Interview with Gita Morena, LMFT
By Bunnie Graham
Dr. Morena is a transpersonal psychotherapist and has worked as a Licensed Marriage and Family Therapist for over 35 years. Besides sandplay® work, she offers yoga and meditation classes, is the author of The Wisdom of Oz: Reflections of a Jungian Sandplay Psychotherapist, and Program Coordinator for the University of California’s Professional Program in Sandplay Therapy Studies. Gita acts as a guide for rekindling the natural healing powers within.
Gita, how did you first become interested in sandplay therapy?
My mother was an RN and had heard about sandplay. She thought I might be interested in it, and we attended the second national conference together. I was immediately hooked, and found a sandplay therapist in San Diego to begin my own process to see how it worked. Susan MacNofsky and Sherry Shepard were my first teachers, and I found sandplay touched places internally that could not be accessed any other way. I loved it!
What sustains your interest in sandplay therapy today?
It has been wonderful to meet so many like-minded therapists who are now my friends. I continue to be astounded with the depth and transformational power that clients report after working in the sand, and find the neurological research that supports this approach to be fascinating and tremendously validating. I find it particularly rewarding to teach about sandplay in the midst of this cognitive tidal wave.
How does sandplay inform your life — in other words, why do you teach it?
I am dedicated to teach methods that deeply transform people, and sandplay is certainly one of those methods. I learn from my students and their cases, as much as I learn from my own clients.
Have you a favorite Dora story or quote?
Although I had heard about Dora, I did not train with her. I was focusing on my own art and music when she was coming to the U.S., and realized I would be a “second generation” sandplay therapist.
How do Dora stories teach us about sandplay?
It is always interesting to hear about the personal relationships that people had with Dora. Sandplay is so much about establishing a safe and protected place for our clients, and stories about Dora help us see how that occurs. I am a friend of Martin Kalff, and my relationship with him gives me a unique perspective of sandplay and how it works.
What would you say are some essentials of sandplay therapy?
Providing a safe and protected space is essential for sandplay therapy. It becomes a non-directive approach for adults as well as children to explore their inner world in a way that words cannot do. The insight that comes by using imagery for self-expression allows a deepening and inner connection that cannot happen any other way, and is profoundly transforming.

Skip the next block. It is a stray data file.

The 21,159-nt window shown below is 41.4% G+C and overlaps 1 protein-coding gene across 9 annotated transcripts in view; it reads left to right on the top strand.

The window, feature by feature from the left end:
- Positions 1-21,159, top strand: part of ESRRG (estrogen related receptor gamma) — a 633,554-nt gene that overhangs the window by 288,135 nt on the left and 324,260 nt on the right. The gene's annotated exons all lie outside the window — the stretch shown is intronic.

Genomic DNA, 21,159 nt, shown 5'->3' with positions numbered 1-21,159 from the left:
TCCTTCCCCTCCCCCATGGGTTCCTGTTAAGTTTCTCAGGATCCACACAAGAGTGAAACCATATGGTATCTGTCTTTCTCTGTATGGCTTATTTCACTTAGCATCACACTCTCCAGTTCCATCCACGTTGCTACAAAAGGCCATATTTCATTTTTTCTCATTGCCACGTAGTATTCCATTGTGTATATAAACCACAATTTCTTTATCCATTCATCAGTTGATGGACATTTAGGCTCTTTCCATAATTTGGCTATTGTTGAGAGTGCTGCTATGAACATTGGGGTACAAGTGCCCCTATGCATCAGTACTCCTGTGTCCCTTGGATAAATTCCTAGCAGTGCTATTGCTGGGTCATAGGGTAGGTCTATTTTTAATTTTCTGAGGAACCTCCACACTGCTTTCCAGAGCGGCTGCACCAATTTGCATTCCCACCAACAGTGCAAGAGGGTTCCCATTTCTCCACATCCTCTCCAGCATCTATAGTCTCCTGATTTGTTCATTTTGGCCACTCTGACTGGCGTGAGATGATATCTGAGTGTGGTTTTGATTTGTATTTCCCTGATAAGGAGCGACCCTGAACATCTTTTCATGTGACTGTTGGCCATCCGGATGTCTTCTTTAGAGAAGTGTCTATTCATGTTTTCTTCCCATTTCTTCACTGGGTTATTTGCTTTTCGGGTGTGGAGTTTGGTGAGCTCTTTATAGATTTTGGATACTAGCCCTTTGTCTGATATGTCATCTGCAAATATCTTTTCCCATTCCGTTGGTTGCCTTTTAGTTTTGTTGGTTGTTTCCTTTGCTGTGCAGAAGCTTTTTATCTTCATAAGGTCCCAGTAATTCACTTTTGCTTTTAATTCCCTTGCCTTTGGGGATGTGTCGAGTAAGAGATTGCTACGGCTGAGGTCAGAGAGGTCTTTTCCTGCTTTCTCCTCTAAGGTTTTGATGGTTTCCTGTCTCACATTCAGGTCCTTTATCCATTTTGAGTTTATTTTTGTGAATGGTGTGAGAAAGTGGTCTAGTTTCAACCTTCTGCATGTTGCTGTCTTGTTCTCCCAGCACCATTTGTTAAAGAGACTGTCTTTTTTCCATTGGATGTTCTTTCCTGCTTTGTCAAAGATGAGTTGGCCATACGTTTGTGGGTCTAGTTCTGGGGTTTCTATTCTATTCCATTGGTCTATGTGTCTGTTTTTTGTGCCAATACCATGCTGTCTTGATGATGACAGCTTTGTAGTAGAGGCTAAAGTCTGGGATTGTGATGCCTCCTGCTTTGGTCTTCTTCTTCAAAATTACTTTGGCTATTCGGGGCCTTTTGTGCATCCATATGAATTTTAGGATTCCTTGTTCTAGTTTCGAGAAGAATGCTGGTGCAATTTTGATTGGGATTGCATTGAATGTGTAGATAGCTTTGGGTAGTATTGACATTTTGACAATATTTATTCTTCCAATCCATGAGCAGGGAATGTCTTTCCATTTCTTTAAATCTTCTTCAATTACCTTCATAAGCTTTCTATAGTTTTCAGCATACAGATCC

As a sandplay teacher, what is your main goal for students to learn?
To develop respect, sensitivity and an ability to hold the tensions that arise as clients explore the pain and confusion of their inner worlds. This requires the therapist to have explored the depths of their own inner world, and I encourage students to do this when I teach. I teach in a Socratic way, stimulating students to find their own inner wisdom by looking at their personal experiences in and out of class.
Do you learn something as you teach sandplay therapy?
Always. It is so enlightening and broadening to hear about students’ experiences with sandplay, their clients, and their own insights into the process.
How does teaching sandplay inform your own practice with clients?
It has taught me how to look beneath the surface to see what is going on in the invisible realms of the unconscious. This vision allows me great sensitivity to what others are going through. Understanding the complexity of the many dimensions a person is dealing with gives me the patience necessary to be present with them on their journey.
How does co-transference show up in the STI classroom?
I believe effective teaching, just like effective therapy, is all about the relationship. Mutual respect and connection are essential, I think, and are the essence of the co-transference experience.
Is there a religious (as used in Jung's work) aspect to sandplay?
I find the process of completing a tray to be quite meditative for people. It provides a space to go within and see whom you are in a way that does not happen through words or in daily life. This deep connection allows a person to open to an expanded reality that often stimulates a spiritual awakening.
Does your particular typology affect the way you teach sandplay?
As an INFP, I try to create a safe space for students to be reflective, share and participate without any pressure or external expectation.
How do you see sandplay evolving over time?
Sandplay is one of the few ways that provides a safe way to work with trauma and integrate inner conflicts to establish psychological wholeness. As the limitations of cognitive therapies manifest, I imagine non-verbal therapies like sandplay will become more popular. The brain research certainly supports this, which is wonderful.